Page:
Carney: Brexit may mean interest rate cuts
The Bank of England’s Governor Mark Carney has hinted that the UK’s decision to withdraw from the EU could lead to cuts to the Bank base rate.
Speaking at the Bank headquarters in London, Mr Carney predicted that “some monetary policy easing” may be required in the summer. “The result of the referendum is clear,” he told business leaders. “Its full implications for the economy are not.”
Mr Carney spoke positively about the UK’s ability to adjust. But he observed that the decision to exit the Union will mean a redefinition of the country’s relationship with the rest of the trading world. Uncertainty as to the nature of the changes will affect the UK’s economic prospects.
“The question is not whether the UK will adjust,” he remarked, “but how quickly and how well.”
Market reactions: shares rise while the pound falls
The governor delivered his speech on Thursday 30 June, one week after the referendum that saw the UK vote 52% to 48% to leave the European Union.
Following his hints at further economic stimulus, the pound fell against the dollar to $1.33. But UK markets rallied, with the FTSE 100 closing 2.27% higher. The more UK-focused FTSE 250 closed 1.68% higher, but is still far off its pre-referendum level.
US markets also improved, with Wall Street seeing its third day of consecutive growth.
The Bank will clarify its position next month
Mr Carney stressed that he was not speaking for the other independent members of the Monetary Policy Committee (MPC), which convenes each month to set the Bank of England Base Rate.
The MPC will next meet on 14 July to make an initial assessment of the economic situation. It will then publish a full assessment and forecast in August, when its members will also discuss “the range of instruments at [their] disposal”.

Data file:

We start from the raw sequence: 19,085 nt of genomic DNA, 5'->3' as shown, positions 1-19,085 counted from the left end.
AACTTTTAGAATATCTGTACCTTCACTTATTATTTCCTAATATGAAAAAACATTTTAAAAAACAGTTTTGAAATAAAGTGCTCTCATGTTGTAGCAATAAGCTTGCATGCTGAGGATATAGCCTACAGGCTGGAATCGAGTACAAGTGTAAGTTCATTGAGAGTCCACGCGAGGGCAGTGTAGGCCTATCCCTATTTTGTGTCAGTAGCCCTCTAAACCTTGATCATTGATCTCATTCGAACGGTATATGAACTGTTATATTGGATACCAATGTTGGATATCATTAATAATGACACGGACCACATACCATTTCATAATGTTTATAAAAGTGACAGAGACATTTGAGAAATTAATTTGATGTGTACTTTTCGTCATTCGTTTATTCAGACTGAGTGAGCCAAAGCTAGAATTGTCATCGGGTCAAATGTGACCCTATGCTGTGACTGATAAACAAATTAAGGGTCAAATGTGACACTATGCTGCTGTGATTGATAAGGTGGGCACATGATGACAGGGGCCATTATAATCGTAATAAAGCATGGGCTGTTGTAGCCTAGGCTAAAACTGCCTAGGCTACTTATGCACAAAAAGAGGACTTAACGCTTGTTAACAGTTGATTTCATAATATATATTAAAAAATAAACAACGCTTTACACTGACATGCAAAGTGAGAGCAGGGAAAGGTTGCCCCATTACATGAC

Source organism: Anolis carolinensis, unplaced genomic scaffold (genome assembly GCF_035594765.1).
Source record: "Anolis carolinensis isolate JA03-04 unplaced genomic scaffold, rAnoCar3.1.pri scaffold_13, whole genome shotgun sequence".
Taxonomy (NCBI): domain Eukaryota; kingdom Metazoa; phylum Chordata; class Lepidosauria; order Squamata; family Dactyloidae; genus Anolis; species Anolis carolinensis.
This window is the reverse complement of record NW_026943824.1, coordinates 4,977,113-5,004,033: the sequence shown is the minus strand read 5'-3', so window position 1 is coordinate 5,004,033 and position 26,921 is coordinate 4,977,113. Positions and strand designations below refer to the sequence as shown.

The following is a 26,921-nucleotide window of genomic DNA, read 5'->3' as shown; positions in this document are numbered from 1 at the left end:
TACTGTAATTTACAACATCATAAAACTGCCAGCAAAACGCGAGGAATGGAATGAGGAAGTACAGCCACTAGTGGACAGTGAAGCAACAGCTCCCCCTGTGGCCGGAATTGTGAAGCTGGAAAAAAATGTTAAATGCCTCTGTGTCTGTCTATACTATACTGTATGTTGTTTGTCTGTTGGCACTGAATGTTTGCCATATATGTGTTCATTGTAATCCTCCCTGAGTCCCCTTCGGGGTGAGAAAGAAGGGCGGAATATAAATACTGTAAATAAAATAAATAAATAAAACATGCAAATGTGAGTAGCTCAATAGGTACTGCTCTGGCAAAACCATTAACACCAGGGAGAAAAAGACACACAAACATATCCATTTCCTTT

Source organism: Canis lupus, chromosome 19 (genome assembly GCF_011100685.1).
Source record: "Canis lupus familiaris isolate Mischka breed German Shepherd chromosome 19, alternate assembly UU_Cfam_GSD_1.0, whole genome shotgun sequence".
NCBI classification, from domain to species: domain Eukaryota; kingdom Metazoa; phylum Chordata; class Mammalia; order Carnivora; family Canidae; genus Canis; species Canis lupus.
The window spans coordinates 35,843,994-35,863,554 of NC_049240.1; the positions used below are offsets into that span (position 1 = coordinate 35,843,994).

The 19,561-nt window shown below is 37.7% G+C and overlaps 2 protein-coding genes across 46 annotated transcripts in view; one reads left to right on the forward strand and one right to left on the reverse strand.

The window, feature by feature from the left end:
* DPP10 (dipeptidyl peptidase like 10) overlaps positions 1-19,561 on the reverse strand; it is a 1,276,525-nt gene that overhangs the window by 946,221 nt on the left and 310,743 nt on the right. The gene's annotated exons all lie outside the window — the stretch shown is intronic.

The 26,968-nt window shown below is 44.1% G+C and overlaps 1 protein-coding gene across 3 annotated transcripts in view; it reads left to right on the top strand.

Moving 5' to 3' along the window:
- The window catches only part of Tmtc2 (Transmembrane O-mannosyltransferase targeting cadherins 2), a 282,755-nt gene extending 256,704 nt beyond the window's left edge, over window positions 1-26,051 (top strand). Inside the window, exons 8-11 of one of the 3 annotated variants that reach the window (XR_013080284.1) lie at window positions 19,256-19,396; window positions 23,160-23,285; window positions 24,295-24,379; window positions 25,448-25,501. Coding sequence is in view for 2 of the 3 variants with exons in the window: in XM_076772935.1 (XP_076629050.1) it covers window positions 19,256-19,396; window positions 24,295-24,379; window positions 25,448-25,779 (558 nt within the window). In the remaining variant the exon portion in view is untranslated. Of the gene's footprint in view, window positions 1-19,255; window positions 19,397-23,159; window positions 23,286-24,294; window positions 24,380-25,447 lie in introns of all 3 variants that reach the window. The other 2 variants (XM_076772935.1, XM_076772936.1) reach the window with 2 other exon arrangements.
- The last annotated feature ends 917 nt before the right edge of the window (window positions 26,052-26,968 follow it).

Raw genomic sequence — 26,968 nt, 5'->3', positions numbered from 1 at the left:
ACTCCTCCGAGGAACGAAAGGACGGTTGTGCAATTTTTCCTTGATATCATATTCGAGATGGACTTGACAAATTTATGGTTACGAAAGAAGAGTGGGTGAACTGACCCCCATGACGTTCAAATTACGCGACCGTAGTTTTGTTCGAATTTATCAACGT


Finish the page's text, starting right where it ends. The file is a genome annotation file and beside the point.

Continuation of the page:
This includes further reducing the Bank of England base rate, which has been at a historical low of 0.5% since early 2009. It also includes quantitative easing, a process whereby central banks purchase financial assets from commercial banks, increasing the assets’ prices and boosting the flow of money in the economy.
Though market interest rates are not tied to the base rate, it does have a strong influence on them. Thus, a cut in the base rate would mean cheaper finance for mortgage borrowers.
But Mr Carney is aware of the risks of cutting rates too far.
As we have seen elsewhere, if interest rates are too low (or negative), the hit to bank profitability could perversely reduce credit availability or even increase its overall price.
This policy stance represents a dramatic shift for the Bank. In its May Inflation Report, the MPC predicted that domestic cost pressures would push inflation to its target of 2% by mid-2018, and that interest rates would need to rise to ensure this remained sustainable.
It did note, however, that this was based on the assumption of continued EU membership. Last week’s dramatic turn of events may mean that finance costs continue to fall for some time to come.
This information should not be interpreted as financial advice. Mortgage and loan rates are subject to change.